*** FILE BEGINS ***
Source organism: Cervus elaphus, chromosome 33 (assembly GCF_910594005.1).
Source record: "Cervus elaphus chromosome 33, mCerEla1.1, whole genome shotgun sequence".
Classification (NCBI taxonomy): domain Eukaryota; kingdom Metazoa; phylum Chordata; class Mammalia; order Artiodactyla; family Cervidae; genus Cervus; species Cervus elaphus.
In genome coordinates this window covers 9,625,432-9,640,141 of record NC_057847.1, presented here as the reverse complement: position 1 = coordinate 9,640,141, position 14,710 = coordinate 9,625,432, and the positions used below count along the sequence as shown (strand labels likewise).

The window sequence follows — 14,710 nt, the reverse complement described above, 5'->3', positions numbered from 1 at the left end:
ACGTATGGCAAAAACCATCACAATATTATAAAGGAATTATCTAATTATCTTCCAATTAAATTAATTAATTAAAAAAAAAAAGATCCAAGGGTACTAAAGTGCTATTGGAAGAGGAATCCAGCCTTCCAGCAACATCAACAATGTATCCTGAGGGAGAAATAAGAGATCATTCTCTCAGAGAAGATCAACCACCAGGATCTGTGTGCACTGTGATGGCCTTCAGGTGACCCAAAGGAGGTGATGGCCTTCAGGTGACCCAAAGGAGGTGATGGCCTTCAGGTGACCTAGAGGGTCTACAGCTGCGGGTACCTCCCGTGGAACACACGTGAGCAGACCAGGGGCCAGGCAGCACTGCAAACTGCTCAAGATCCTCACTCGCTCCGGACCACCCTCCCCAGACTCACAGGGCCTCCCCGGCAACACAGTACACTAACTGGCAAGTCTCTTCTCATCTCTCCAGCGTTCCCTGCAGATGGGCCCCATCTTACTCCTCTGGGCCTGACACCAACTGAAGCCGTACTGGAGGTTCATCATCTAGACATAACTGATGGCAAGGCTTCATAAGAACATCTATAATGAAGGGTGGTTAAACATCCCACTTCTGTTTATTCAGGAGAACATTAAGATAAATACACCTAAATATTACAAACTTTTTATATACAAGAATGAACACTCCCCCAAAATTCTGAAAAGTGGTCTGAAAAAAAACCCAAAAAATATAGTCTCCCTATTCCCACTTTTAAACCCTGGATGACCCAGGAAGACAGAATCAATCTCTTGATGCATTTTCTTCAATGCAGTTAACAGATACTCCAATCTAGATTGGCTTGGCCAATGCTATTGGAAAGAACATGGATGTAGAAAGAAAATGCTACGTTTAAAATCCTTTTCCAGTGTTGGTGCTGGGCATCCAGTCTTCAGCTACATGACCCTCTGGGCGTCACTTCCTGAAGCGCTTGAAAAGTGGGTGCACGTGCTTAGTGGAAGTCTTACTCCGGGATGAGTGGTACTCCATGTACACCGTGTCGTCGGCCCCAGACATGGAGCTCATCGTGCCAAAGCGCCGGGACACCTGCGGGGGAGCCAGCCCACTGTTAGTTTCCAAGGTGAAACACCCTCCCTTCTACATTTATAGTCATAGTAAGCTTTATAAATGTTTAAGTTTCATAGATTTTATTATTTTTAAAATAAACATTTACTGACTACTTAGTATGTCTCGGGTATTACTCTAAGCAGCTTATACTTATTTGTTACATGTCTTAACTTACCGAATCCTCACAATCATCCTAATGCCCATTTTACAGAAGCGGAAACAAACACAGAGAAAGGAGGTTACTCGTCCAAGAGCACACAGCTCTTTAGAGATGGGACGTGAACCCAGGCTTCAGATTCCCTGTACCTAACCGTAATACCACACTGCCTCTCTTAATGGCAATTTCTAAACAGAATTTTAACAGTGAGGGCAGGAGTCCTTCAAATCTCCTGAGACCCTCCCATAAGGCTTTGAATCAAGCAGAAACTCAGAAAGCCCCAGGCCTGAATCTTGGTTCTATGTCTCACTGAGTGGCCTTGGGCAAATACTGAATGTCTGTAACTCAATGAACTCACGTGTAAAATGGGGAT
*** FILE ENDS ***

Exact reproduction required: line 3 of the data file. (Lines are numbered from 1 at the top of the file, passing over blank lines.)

Classification (NCBI taxonomy): domain Eukaryota; kingdom Metazoa; phylum Chordata; class Mammalia; order Artiodactyla; family Cervidae; genus Cervus; species Cervus elaphus.